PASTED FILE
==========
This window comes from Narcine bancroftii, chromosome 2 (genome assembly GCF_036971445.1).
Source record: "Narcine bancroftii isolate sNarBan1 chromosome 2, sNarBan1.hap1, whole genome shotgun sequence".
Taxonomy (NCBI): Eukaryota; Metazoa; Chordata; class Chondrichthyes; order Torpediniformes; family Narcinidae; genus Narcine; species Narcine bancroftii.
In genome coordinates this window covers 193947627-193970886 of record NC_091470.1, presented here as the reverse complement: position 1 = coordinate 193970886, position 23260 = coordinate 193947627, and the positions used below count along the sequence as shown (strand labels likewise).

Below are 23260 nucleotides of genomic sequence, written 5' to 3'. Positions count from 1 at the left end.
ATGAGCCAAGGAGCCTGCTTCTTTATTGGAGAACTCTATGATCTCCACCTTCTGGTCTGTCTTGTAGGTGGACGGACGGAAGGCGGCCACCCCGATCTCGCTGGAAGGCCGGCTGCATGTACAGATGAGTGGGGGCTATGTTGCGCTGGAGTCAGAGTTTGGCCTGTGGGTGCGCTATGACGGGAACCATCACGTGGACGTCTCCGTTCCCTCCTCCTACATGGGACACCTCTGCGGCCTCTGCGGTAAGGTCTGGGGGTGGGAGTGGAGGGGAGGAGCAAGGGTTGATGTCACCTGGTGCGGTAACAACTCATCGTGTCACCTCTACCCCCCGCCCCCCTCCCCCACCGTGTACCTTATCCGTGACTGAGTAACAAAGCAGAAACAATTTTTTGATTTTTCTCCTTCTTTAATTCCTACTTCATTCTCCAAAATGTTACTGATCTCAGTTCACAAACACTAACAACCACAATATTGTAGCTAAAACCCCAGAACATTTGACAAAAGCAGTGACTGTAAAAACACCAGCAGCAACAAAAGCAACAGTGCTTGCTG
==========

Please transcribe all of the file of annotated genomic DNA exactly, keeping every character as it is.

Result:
This window comes from Narcine bancroftii, chromosome 2 (genome assembly GCF_036971445.1).
Source record: "Narcine bancroftii isolate sNarBan1 chromosome 2, sNarBan1.hap1, whole genome shotgun sequence".
Taxonomy (NCBI): Eukaryota; Metazoa; Chordata; class Chondrichthyes; order Torpediniformes; family Narcinidae; genus Narcine; species Narcine bancroftii.
In genome coordinates this window covers 193947627-193970886 of record NC_091470.1, presented here as the reverse complement: position 1 = coordinate 193970886, position 23260 = coordinate 193947627, and the positions used below count along the sequence as shown (strand labels likewise).

Below are 23260 nucleotides of genomic sequence, written 5' to 3'. Positions count from 1 at the left end.
ATGAGCCAAGGAGCCTGCTTCTTTATTGGAGAACTCTATGATCTCCACCTTCTGGTCTGTCTTGTAGGTGGACGGACGGAAGGCGGCCACCCCGATCTCGCTGGAAGGCCGGCTGCATGTACAGATGAGTGGGGGCTATGTTGCGCTGGAGTCAGAGTTTGGCCTGTGGGTGCGCTATGACGGGAACCATCACGTGGACGTCTCCGTTCCCTCCTCCTACATGGGACACCTCTGCGGCCTCTGCGGTAAGGTCTGGGGGTGGGAGTGGAGGGGAGGAGCAAGGGTTGATGTCACCTGGTGCGGTAACAACTCATCGTGTCACCTCTACCCCCCGCCCCCCTCCCCCACCGTGTACCTTATCCGTGACTGAGTAACAAAGCAGAAACAATTTTTTGATTTTTCTCCTTCTTTAATTCCTACTTCATTCTCCAAAATGTTACTGATCTCAGTTCACAAACACTAACAACCACAATATTGTAGCTAAAACCCCAGAACATTTGACAAAAGCAGTGACTGTAAAAACACCAGCAGCAACAAAAGCAACAGTGCTTGCTG